The 21st century Church has continued to face unique challenges well after we brought 2020 to a close. Yet, the Body of Christ continues to adapt in the face of a rapidly-changing American landscape.
If we go back to the turn of the century, some churches were debating whether or not they needed a website to convey information in a world that increasingly relied on the internet to get the word out about Sunday service. At that time, a website was ‘cutting edge,’ and seemed to convey that a church was able to serve well beyond the five-mile radius of the church of yesteryear.
Fast forward 20 years to today and the Body of Christ is now expected to be on multiple social media platforms, have a flashy and interactive website, host podcasts, train staff members in effective usage of Zoom, and the list grows from there.
But the technology allows us to reach people for Jesus that we wouldn’t have been able to reach even a few short years ago, especially in the face of a global pandemic, the likes of which haven’t been seen in a century.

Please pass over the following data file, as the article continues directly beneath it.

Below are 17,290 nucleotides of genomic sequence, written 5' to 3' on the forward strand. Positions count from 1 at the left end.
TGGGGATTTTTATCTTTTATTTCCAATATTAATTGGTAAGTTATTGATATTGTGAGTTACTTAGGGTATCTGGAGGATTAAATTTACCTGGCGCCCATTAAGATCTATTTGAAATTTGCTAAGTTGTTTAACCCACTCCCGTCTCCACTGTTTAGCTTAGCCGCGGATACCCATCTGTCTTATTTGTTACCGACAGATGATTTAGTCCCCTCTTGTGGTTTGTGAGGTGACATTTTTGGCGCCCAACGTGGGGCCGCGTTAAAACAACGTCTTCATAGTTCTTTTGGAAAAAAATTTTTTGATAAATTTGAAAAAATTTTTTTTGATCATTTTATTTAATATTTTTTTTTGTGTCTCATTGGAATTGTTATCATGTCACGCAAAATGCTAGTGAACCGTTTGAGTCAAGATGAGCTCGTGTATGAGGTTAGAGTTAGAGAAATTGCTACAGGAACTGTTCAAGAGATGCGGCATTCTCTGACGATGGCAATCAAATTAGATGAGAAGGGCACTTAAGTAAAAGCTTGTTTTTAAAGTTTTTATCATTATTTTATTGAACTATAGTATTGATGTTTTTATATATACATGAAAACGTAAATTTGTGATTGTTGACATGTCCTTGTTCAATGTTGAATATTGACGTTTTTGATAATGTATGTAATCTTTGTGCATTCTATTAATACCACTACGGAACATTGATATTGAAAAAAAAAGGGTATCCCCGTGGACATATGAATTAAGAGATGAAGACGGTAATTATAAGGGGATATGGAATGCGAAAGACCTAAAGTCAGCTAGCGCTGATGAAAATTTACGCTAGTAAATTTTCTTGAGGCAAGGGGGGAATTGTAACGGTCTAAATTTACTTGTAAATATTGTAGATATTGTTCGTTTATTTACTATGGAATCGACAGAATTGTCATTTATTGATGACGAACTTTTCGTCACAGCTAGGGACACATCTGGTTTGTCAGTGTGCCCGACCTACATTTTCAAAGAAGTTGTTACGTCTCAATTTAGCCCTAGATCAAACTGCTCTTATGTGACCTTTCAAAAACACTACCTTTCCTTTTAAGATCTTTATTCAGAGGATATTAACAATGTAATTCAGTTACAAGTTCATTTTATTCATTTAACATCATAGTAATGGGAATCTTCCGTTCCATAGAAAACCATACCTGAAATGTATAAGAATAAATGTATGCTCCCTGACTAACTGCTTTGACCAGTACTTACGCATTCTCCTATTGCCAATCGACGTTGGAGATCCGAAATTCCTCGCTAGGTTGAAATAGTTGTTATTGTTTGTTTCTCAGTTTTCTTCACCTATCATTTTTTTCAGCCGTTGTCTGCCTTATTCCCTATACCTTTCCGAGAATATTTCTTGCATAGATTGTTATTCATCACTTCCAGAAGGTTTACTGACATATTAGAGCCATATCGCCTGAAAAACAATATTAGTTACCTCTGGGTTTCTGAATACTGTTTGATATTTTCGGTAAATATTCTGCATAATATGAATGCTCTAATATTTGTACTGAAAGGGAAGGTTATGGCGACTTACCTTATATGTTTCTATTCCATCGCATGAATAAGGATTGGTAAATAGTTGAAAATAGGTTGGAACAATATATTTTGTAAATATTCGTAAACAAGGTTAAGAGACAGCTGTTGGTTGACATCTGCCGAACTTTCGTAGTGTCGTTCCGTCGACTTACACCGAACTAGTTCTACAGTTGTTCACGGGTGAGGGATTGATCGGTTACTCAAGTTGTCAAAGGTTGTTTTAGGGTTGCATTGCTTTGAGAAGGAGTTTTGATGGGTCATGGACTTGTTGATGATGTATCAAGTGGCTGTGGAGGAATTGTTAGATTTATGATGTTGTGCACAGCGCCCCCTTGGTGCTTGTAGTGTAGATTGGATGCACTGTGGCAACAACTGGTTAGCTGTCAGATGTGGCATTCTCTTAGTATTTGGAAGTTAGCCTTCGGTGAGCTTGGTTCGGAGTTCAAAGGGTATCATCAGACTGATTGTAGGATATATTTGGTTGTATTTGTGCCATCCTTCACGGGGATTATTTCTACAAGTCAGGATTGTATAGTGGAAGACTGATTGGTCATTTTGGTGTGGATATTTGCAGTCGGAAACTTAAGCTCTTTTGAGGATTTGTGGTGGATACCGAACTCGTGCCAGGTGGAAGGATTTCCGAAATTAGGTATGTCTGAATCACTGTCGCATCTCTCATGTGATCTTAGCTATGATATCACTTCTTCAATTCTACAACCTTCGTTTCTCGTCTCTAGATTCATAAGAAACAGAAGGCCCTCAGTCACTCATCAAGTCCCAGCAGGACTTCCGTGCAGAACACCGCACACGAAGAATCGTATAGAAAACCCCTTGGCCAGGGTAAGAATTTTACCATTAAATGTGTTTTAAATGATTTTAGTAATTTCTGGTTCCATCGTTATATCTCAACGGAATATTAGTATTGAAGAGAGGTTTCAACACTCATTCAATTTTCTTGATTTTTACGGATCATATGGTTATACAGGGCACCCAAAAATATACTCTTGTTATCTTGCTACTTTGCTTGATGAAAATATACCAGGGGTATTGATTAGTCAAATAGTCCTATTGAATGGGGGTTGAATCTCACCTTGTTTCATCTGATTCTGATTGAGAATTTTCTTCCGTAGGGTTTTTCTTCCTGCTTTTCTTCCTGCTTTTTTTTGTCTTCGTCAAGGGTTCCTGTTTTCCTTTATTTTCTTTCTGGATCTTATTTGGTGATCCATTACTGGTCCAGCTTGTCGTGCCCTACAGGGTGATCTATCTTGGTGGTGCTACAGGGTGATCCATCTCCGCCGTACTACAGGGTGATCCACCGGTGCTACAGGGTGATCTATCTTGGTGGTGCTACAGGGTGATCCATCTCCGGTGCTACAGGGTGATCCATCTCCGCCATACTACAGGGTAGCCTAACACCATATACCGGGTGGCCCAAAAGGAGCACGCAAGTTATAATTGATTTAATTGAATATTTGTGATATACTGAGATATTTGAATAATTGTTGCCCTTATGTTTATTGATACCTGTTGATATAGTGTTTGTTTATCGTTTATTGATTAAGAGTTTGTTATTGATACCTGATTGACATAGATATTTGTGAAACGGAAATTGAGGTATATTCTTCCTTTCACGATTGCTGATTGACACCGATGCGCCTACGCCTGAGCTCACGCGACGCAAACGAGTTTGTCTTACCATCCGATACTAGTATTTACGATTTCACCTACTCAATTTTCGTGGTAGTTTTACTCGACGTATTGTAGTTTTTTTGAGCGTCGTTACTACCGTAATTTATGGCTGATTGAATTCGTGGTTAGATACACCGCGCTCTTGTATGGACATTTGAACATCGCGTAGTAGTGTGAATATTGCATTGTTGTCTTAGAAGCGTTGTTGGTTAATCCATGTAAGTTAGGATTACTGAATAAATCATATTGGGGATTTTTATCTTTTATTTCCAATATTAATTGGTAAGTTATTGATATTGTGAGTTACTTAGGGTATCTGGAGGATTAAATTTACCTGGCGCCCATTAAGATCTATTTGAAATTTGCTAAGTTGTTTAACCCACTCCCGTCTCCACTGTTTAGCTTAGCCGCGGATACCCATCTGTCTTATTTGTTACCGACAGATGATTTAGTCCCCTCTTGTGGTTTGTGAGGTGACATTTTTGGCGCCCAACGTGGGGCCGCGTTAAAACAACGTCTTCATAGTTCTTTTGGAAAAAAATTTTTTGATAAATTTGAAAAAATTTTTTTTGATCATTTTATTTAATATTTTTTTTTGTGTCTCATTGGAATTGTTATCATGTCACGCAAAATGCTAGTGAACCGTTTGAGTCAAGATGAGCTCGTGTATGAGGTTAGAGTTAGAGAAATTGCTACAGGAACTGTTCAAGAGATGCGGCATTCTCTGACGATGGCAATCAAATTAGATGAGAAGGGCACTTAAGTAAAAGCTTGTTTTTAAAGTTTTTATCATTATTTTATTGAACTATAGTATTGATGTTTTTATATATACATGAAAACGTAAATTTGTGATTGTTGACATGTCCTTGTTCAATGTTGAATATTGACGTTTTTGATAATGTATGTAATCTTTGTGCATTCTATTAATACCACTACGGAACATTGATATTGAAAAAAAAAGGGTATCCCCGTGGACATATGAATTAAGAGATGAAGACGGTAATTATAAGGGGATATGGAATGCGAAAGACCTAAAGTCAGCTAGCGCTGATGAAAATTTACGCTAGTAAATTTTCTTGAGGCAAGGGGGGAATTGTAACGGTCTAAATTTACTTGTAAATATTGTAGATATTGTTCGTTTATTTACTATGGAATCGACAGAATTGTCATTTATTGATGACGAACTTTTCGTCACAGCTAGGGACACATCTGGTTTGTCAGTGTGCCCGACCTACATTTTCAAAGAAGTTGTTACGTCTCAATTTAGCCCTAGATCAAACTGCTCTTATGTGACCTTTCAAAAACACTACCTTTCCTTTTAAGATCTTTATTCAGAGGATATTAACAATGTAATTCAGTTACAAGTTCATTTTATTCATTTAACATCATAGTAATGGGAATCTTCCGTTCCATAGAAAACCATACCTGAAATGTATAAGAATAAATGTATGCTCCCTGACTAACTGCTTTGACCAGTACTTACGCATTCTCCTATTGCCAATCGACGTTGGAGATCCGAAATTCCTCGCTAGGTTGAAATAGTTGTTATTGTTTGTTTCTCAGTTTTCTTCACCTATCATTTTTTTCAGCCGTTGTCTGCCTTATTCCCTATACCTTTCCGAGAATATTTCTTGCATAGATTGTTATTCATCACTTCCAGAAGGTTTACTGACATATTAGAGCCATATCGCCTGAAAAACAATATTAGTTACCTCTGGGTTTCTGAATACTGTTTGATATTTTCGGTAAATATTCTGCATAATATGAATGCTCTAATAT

In leadership groups, the various pros and cons of the technological changes come up with some regularity. For example, I’ve recently lost much respect for a church elder who helped raise me as I’ve seen her pro Q-Anon and far-rightwing extremist views play out on social media. At the same time, that same social media has also helped me recognize and re-connect with those I haven’t spoken to in years, and learn that we have much more in common than we ever realized.
The pros and cons of technology use for churches are never-ending (how do you handle a church leader’s wildly inappropriate post?) and wide-ranging. But on this most of us will agree: churches must continue to adapt and change as technology changes, so as not be left in the dust.
The pandemic was a harsh reality check for churches that had no interest in anything but in-person services. Rather than a criticism (it’s not), it was simply a reality check in the ability for a church to adapt quickly when needed.
In years ahead, the message of Christ doesn’t have to change — but how we continue to share that message with others will continue to evolve, and that pace is indeed a rapid one.
Christopher Dixon is chief operating officer of eLectio Publishing (electiopublishing.com) and pastor of West Finley Baptist Church near Fordland, Mo. He is also a Word&Way contributing writer and a trustee.